Good luck!



answers from Albany on

We were rocking parents. I could not stand to listen to the screaming. We both worked all day, so that was our time with him when we could rock him to sleep. It did not take very long and I enjoyed it. He is almost three and I stopped rocking when he was about a year old. Sometimes I miss that but he is very cuddly and loves to sit with me or lay next to me on the couch. I would never give that up. I have two older boys and I did the crying themselves to sleep thing. And I really regret it now. Good Luck, and if it really doesn't bother you than just rock him.



answers from New London on

My daughter was the same way. She would only fall asleep in our arms while we were giving her her bottle. I tried the whole cry it out thing, and that was awful. So I just kept doing what she was comfortable with and one day she started struggling when I sat down with her to eat her bottle. So I put her in her crib and she rolled over and went to sleep. I think that he will grow out of it in his own time. Good luck



answers from Albany on

I've had that problem with my second son and most of the time my almost 5 month old. During the day and sometimes at night, I just let them cry and cry. Just take it step by step with him and it hurt me dearly!!!! Step by step will be let him cry for 5 minutes then pick him up, then the next night, let him cry for 10 minutes then pick him up. Just keep increasing minutes each night. I do it during the day for my third son and he's learning to self soothe. I have learned that if he's still crying and i know that if he doesn't stop, then something is bothering him. He hates sitting in soiled diapers. He might had a bubble that he can't release and it's hurting him or whatever it may be. But they haveto eventually learn or you are going to do it for a long, long time. He knows and learned that if he cries, he gets picked up or comforted. He may be the type who needs comforting at night time which I have heard there are children who do, but I had to work on it with my second son before my third one came and it was difficult and now he goes to bed by himself and his older brother does too. I did that only at nap time, but thankfully, my husband did that at night time to break that cycle. Let us know what happens and what worked for you and maybe we can learn some other techniques that we could keep in mind. I pray for you.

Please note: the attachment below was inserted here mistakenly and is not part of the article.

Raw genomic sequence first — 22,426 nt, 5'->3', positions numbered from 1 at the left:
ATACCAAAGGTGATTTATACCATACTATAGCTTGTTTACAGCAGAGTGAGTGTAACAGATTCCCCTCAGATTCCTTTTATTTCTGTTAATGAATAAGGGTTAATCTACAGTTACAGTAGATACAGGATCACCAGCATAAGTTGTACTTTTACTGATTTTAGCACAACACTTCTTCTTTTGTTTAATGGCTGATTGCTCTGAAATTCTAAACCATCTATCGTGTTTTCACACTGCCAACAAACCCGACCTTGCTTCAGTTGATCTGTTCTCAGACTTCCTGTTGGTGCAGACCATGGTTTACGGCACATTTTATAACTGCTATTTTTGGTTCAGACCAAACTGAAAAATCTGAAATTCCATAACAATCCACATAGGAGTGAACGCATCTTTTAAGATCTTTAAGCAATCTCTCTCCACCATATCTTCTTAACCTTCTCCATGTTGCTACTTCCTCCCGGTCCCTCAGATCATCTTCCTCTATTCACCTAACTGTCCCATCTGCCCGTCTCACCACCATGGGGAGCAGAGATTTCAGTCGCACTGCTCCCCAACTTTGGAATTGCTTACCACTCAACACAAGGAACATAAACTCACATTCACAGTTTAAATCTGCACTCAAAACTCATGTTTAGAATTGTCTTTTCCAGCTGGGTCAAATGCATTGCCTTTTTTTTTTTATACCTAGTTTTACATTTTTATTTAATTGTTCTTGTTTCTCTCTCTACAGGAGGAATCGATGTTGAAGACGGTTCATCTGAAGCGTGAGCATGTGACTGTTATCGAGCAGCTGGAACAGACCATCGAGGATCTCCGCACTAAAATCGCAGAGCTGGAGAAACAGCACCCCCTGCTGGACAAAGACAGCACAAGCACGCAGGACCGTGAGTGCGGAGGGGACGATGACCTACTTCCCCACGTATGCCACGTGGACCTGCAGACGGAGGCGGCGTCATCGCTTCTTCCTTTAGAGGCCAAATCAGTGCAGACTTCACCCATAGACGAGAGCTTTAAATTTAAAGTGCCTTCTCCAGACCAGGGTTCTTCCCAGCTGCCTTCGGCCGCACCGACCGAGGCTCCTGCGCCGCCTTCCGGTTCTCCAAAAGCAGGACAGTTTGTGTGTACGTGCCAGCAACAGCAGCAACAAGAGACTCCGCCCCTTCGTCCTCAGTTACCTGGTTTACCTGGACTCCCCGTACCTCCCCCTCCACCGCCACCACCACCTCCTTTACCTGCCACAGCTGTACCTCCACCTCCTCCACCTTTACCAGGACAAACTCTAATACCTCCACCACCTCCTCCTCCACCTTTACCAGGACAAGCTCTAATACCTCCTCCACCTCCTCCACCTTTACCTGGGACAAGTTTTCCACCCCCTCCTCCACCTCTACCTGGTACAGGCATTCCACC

answers from Cleveland on

Have you tried a pacifier? My first daughter was in love with hers. She slept the entire night since she was like 5 months. I love pacifiers. My youngest child(2 months) doesn't like pacifiers, so i rock her a bit ot sleep, feed her a bottle and turn off the lights and off she is to sleep. Good luck. Try bathing her with Johnson's & Johnson's soothing bathtime soap. It smells great and it calms them a bit.



answers from Albany on

Morning S.,

I might not be helping your situation, but I played classical music for my first-born while he was in his crib for bedtime. I started this right away though, so I'm not sure if that will work in your case. It may be worth a shot, and I'm sure he will cry a little for the first few nights. I can't imagine though that it would be anything strenuous.

My only other thought is to get him something special that he likes very much, whether it be a particular blanket, stuffed friend, etc. Only allow him to have it at night even though it is now his favorite. This way, it will be eventually clear that it's bedtime, and clear that he gets it to self-soothe.

Good luck, S..



answers from Hartford on